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    event and therefore may contain errors. This transcript is the joint property of CaptionsLIVE and the authorised party responsible for payment and may not be copied or used by any other party without authorisation. Page 90 warnings for content like I'm going to tell you about a presentation that includes suicide or sexual assault but also trigger warnings like this presentation may have a heavy use of animation. There could be flashing. Any kind of trigger warning that could cause someone to have a migraine or to have an epileptic seizure or be difficult for them to see or hear. As an example, there's a video later in this presentation that I may show, if I have time, that lacks content descriptions so if there is anybody in the audience that is not able to see the screen, you won't get the full experience. Ashlea McKay did a presentation at UX in 2017. She has autism and is a researcher and designer in Australia. I love the work of Laurel Beyers with VMware, she has dyslexia and does not amazing presentations about designing for people with dyslexia. Lona Moore is ExxonMobil's principal design program manager and she is also on the autism spectrum and his disabilities. Gareth Ford Williams led an inclusive design at the BBC broadcasting channel and I've gotten a few examples of some of the work he has done during this presentation. I think he is truly a leader and amazing person to follow. He has ADHD and dyslexia, he is very open about it and he also helped me with my research on long COVID. Rene Brooks is a podcaster. She is also - has ADHD and has podcast about ADHD. She is also part of the kaleidoscope society. Her website is Black Girl, Lost Keys. Finally Jamie Knight and Lion. Jamie worked with the BBC. He has a very good podcast called 1,800 seconds on autism which is for professional, successful adults with autism and they talk about their daily life. But the one key thing is that there is no single experience or solution. I can't tell you if you want to serve your audience, your audience has autism or ADHD or obsessive compulsive disorder, chronic pain or fatigue, I can't say here's the solution because everybody is different, everybody needs their own solutions. What I can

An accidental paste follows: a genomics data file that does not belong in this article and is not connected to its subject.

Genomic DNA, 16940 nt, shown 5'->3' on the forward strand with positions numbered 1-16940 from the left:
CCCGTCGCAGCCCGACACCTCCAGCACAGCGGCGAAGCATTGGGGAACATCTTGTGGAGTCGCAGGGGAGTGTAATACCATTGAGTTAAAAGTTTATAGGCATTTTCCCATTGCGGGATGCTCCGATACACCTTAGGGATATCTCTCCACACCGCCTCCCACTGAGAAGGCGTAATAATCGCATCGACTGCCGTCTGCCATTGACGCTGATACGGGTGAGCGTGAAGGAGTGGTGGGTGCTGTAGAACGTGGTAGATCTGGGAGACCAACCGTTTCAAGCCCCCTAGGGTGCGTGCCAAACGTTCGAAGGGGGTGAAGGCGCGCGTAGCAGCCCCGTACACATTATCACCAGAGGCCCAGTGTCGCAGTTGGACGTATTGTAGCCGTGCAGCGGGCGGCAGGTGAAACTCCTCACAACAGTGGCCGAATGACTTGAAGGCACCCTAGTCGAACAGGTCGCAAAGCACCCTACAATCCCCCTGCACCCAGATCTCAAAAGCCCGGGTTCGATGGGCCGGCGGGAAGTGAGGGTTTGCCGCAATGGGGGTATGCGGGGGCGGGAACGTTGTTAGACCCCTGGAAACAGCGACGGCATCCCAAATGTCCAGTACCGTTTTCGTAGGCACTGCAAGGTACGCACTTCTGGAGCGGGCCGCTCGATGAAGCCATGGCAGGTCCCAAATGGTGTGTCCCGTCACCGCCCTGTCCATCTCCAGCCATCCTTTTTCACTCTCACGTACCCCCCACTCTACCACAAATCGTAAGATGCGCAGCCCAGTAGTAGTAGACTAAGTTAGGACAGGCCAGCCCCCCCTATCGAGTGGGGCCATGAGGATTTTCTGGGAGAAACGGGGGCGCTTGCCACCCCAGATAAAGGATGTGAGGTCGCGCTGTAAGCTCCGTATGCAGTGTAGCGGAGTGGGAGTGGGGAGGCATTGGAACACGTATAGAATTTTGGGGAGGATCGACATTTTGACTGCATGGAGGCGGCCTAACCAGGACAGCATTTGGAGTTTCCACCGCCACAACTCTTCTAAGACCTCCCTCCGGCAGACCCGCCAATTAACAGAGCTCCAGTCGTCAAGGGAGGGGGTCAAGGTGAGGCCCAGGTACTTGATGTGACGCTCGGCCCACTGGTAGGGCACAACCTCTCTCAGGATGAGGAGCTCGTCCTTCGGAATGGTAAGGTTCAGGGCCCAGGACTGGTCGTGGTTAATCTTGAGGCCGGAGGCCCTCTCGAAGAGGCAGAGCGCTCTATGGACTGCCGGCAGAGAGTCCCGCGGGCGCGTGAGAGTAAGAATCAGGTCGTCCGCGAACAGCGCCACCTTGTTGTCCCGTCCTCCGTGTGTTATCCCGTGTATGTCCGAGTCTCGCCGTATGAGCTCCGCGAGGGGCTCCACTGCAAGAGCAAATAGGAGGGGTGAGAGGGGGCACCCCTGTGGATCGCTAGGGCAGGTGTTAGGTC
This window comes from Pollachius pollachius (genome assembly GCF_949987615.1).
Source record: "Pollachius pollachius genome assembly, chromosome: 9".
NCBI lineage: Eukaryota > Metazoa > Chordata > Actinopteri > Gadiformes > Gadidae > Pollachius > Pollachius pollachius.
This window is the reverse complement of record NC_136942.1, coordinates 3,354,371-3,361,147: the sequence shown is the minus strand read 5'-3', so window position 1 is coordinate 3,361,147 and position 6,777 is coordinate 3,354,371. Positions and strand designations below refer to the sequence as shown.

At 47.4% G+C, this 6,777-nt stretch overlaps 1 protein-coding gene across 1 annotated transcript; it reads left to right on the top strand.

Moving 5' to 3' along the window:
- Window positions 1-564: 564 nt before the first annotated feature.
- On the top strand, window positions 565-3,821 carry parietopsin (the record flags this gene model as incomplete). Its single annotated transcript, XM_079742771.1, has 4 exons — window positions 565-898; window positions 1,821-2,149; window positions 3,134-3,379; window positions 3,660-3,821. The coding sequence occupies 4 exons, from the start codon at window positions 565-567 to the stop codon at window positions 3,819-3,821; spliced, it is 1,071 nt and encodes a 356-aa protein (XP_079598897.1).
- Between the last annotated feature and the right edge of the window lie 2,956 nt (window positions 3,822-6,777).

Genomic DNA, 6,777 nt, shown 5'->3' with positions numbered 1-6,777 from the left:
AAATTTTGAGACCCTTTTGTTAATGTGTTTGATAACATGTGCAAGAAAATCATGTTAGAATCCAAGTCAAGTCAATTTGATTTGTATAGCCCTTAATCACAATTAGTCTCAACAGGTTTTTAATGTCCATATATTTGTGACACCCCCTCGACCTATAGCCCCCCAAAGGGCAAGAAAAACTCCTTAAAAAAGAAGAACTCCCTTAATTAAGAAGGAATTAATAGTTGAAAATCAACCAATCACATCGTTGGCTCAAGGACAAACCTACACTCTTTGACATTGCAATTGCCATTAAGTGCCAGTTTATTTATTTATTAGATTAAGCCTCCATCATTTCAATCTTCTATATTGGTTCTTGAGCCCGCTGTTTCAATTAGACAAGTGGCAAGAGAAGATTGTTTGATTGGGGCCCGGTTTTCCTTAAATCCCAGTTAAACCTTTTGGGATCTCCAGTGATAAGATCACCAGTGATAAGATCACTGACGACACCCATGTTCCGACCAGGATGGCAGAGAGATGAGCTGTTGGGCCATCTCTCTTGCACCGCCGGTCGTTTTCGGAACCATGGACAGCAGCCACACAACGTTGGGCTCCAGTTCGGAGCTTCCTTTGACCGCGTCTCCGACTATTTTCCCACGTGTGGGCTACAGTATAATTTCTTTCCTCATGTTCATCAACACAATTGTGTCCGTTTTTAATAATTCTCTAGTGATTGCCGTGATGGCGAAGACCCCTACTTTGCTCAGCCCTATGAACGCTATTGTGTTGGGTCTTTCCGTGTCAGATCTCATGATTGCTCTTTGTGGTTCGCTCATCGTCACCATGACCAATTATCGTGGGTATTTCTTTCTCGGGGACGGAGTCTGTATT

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    event and therefore may contain errors. This transcript is the joint property of CaptionsLIVE and the authorised party responsible for payment and may not be copied or used by any other party without authorisation. Page 91 do though is try to give you some UX principles and some ways to improve your products and designs so you can improve ways for people to be independent and do the work they do. Let's Luke at UX principles for cognitive disability. This was - this an adaptation of an article by Gareth Ford Williams. He looked at the heuristic, Norman, and said, "It is good, but I don't understand it as coming from someone who has ADHD." It is hard for him to understand. He rewrote them and put them in a different context. This comes from his article UX Principles that Include Cognitive Disability. They are using standard elements, check your affordance and signifiers. Simplify interfaces, communicate clearly, build in redundant interaction methods, use consistent patters, design for recognition rather than recall. Vary still Julie to capture attention, deliver effective feedback and notification and give users control and choice. Most of these will be covered in the following slides, this is why I want to put these up front. This is what we will be talking about for the rest of the slides. Let's take a look at affordances and signifiers. As a design conference I'm assuming everyone here knows what an affordance and signifier is. To show there is two photographs of this slide, one is the inside view of a door and one is the outside view of the door. On the outside the handles have a polished surface because so many people grab them and pull on the door to open it. On the inside of the door they have these flat panels so when you go to the door you push on the flat panels and they collapse and the door opens to the outside. They push. The signifier is that the handle looks like it can be grabbed and pulled. The signifier is that it looks like a panel that you can push and the affordance is that this door either opens in ah out by either pushing or pulling. That's what we want. We want people to go to a door, grab it, open it. We don't want something that's called a Norman door. A Norman door is from Nielsen Norman, a Norman door is when you go up to a door, you grab it, you pull it and it doesn't